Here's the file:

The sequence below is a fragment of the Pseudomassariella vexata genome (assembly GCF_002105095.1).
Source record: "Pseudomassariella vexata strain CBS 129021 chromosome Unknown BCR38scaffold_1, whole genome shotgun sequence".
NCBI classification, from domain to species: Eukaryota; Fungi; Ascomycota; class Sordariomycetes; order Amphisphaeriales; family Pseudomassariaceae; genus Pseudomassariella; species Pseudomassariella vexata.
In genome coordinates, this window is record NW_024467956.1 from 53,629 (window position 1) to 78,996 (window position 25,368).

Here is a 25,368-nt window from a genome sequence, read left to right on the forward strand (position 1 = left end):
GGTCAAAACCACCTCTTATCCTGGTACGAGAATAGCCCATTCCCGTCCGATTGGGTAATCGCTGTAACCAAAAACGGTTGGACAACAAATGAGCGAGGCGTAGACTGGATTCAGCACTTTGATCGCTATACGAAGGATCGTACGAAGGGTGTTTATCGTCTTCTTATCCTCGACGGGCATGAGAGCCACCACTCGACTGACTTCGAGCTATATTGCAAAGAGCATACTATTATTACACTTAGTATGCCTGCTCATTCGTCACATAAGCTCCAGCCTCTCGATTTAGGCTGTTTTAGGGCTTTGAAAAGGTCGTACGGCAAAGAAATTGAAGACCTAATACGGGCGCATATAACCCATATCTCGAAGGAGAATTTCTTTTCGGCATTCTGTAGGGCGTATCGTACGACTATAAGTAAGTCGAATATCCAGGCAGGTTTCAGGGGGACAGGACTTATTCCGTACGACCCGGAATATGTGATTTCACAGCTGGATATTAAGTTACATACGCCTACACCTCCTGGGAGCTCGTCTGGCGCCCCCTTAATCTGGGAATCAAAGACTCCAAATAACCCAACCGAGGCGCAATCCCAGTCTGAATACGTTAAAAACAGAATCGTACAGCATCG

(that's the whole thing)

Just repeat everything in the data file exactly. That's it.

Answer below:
The sequence below is a fragment of the Pseudomassariella vexata genome (assembly GCF_002105095.1).
Source record: "Pseudomassariella vexata strain CBS 129021 chromosome Unknown BCR38scaffold_1, whole genome shotgun sequence".
NCBI classification, from domain to species: Eukaryota; Fungi; Ascomycota; class Sordariomycetes; order Amphisphaeriales; family Pseudomassariaceae; genus Pseudomassariella; species Pseudomassariella vexata.
In genome coordinates, this window is record NW_024467956.1 from 53,629 (window position 1) to 78,996 (window position 25,368).

Here is a 25,368-nt window from a genome sequence, read left to right on the forward strand (position 1 = left end):
GGTCAAAACCACCTCTTATCCTGGTACGAGAATAGCCCATTCCCGTCCGATTGGGTAATCGCTGTAACCAAAAACGGTTGGACAACAAATGAGCGAGGCGTAGACTGGATTCAGCACTTTGATCGCTATACGAAGGATCGTACGAAGGGTGTTTATCGTCTTCTTATCCTCGACGGGCATGAGAGCCACCACTCGACTGACTTCGAGCTATATTGCAAAGAGCATACTATTATTACACTTAGTATGCCTGCTCATTCGTCACATAAGCTCCAGCCTCTCGATTTAGGCTGTTTTAGGGCTTTGAAAAGGTCGTACGGCAAAGAAATTGAAGACCTAATACGGGCGCATATAACCCATATCTCGAAGGAGAATTTCTTTTCGGCATTCTGTAGGGCGTATCGTACGACTATAAGTAAGTCGAATATCCAGGCAGGTTTCAGGGGGACAGGACTTATTCCGTACGACCCGGAATATGTGATTTCACAGCTGGATATTAAGTTACATACGCCTACACCTCCTGGGAGCTCGTCTGGCGCCCCCTTAATCTGGGAATCAAAGACTCCAAATAACCCAACCGAGGCGCAATCCCAGTCTGAATACGTTAAAAACAGAATCGTACAGCATCG